Yan Gomes dealing with hamstring tendonitis
The news could have been a lot worse for Cleveland Indians catcher Yan Gomes (above), who left Friday’s loss to Los Angeles with a sore right knee.
Gomes underwent an MRI exam after the game, and manager Terry Francona said Saturday that All-Star catcher has been diagnosed with hamstring tendonitis. He will not be in the starting lineup for a few days.
“If it lingered longer, then we’d have to maybe think about the (disabled list), but I think the way it sits now, I don’t think we’re going to have to do that,” Francona said. “He came in feeling pretty good today.”
Gomes doubled in the second inning Friday and appeared to grimace as he pulled into second base. He played defensively in the third inning, but was removed in the fourth for pinch hitter Roberto Perez.
Francona said the hamstring has been bothering Gomes for a little while.
Gomes is hitting .243 with 11 home runs and 35 RBI in 79 games. His absence gives Roberto Perez, relegated to mostly only catching for Trevor Bauer this season, an opportunity to get a few more at-bats.
“I actually think it’ll be good for ‘Berto to know he’s going to play a couple days in a row,” Francona said.
If Gomes’ hamstring does not respond and he heads to the DL, Triple-A catcher Eric Haase, who has spent the entire season in Columbus, could be an option to take his spot on the roster.
Haase is slashing .240/.298/.434 with 14 home runs and 60 RBI in 97 games for the Clippers and has experience catching Shane Bieber and Adam Plutko as well as Andrew Miller who recently rehabbed in Columbus.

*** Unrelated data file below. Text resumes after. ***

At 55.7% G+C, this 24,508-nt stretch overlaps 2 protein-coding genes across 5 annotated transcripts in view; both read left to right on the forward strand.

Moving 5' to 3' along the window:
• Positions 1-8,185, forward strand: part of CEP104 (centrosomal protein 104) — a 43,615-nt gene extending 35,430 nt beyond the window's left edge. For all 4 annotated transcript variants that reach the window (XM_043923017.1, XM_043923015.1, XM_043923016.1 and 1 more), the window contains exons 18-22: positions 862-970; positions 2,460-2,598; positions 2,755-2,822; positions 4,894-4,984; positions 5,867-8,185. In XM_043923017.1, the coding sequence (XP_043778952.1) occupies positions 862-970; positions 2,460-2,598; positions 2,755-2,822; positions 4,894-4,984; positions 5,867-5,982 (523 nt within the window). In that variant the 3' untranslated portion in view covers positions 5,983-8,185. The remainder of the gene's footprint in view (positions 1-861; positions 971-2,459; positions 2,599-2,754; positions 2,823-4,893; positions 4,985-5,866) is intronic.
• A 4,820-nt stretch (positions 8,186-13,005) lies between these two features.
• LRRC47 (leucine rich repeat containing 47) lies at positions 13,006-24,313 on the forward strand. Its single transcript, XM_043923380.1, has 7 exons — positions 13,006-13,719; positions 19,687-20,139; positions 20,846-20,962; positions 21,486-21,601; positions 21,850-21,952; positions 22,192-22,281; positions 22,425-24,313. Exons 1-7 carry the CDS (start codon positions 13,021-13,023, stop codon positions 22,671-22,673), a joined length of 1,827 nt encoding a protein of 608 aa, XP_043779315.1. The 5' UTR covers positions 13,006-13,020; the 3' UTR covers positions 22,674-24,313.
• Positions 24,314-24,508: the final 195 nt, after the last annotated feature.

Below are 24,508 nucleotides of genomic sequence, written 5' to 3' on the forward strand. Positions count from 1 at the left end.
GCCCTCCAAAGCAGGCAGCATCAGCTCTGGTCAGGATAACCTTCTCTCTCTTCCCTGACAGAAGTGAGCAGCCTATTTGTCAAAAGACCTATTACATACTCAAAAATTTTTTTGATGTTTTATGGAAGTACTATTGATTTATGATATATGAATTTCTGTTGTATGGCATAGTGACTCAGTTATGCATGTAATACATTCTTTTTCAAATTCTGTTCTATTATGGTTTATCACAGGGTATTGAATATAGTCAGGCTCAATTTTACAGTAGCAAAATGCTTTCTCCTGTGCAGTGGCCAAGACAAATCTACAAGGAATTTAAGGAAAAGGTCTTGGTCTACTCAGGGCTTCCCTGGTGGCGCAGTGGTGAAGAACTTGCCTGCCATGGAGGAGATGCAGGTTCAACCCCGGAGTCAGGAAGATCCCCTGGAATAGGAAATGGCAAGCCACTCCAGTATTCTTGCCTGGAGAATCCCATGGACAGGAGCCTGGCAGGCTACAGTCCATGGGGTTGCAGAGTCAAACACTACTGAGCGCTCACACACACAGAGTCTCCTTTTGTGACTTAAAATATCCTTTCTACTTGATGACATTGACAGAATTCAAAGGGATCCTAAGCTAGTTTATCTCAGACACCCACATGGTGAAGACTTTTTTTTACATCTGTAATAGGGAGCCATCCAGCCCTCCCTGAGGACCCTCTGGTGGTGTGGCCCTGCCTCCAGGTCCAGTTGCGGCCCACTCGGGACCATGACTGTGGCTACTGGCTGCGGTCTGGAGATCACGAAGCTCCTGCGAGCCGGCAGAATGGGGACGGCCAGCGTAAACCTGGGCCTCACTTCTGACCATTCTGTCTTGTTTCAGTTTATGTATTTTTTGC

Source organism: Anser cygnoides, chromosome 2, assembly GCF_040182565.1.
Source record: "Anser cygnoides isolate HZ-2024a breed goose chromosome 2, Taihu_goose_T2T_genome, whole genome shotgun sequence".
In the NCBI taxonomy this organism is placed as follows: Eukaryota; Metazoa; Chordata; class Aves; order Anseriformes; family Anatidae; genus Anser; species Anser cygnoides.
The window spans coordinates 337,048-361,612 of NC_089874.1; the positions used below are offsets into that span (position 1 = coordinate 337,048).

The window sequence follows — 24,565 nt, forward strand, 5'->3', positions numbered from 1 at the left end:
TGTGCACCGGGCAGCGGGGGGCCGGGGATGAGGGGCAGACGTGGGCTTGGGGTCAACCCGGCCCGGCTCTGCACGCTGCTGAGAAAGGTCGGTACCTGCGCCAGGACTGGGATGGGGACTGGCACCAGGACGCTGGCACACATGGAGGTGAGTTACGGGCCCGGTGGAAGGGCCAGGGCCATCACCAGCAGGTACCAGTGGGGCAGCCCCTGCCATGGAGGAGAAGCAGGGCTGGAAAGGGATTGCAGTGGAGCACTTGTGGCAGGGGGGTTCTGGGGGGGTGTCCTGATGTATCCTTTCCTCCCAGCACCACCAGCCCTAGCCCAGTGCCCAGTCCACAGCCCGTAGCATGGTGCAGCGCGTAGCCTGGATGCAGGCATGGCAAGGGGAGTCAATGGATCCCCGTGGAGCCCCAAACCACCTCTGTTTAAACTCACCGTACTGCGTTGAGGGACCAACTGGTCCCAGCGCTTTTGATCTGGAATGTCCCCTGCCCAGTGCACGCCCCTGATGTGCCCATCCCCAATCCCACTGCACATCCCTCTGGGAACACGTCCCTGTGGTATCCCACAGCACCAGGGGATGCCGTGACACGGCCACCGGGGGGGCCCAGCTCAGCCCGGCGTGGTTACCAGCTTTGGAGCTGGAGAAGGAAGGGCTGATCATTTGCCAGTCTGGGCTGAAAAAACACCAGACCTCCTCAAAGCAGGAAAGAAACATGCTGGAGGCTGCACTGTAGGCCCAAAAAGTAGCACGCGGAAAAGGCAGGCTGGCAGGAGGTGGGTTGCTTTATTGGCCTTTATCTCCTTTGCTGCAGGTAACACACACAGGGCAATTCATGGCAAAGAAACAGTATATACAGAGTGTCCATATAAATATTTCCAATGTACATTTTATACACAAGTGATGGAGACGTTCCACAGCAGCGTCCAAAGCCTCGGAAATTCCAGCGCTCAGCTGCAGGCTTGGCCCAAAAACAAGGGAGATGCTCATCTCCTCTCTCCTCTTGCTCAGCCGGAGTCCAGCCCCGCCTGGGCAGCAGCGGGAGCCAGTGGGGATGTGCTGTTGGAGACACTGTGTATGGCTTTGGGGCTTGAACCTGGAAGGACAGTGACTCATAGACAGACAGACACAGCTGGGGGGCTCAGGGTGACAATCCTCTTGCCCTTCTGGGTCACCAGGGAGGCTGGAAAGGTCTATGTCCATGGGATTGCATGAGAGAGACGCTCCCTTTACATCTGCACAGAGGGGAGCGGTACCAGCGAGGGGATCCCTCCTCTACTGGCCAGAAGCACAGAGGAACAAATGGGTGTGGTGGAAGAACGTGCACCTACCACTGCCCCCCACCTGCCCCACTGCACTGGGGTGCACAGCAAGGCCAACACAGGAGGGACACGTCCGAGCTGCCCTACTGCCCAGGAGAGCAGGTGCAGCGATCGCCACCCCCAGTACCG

“Guys enjoy throwing to him because he cares so much about running the game and getting the pitcher through the game,” Francona said. “He may not have the arm that Perez or Gomes has, but he does such a good job behind the plate with pitchers that they all seem to like throwing to him.”
Taking Andrew Miller to the bank
Miller’s first outing in more than two months was a success Friday, but Francona says with time, he expects the ace lefty reliever to be even better.
“We’re certainly going to pitch him without trying to over-pitch him,” Francona said. “The more he pitches the better he’s going to be.”
Miller tossed a scoreless inning in the seventh, allowing one walk and recording a strikeout in his first big-league action since missing 72 games with right knee inflammation.
“He threw a real good breaking ball,” Francona said. “He didn’t locate his fastball, but he will. It’s kinda like putting money in the bank. You’ve got to keep putting it in there to get the returns.”
How do you solve a problem like Ohtani?
Francona was asked whether the club would reconsider its plan of attack against Los Angeles slugger Shohei Ohtani.
The rookie collected four hits, including his first two career road home runs on Friday, and entered Saturday’s game batting .643 (9-for-14) this season against Cleveland.
“No, I think we know what we want to do,” Francona said. “We’ve just got to do it better.”
Francona said the two homers Ohtani hit against Mike Clevinger on Friday were fastballs down and in.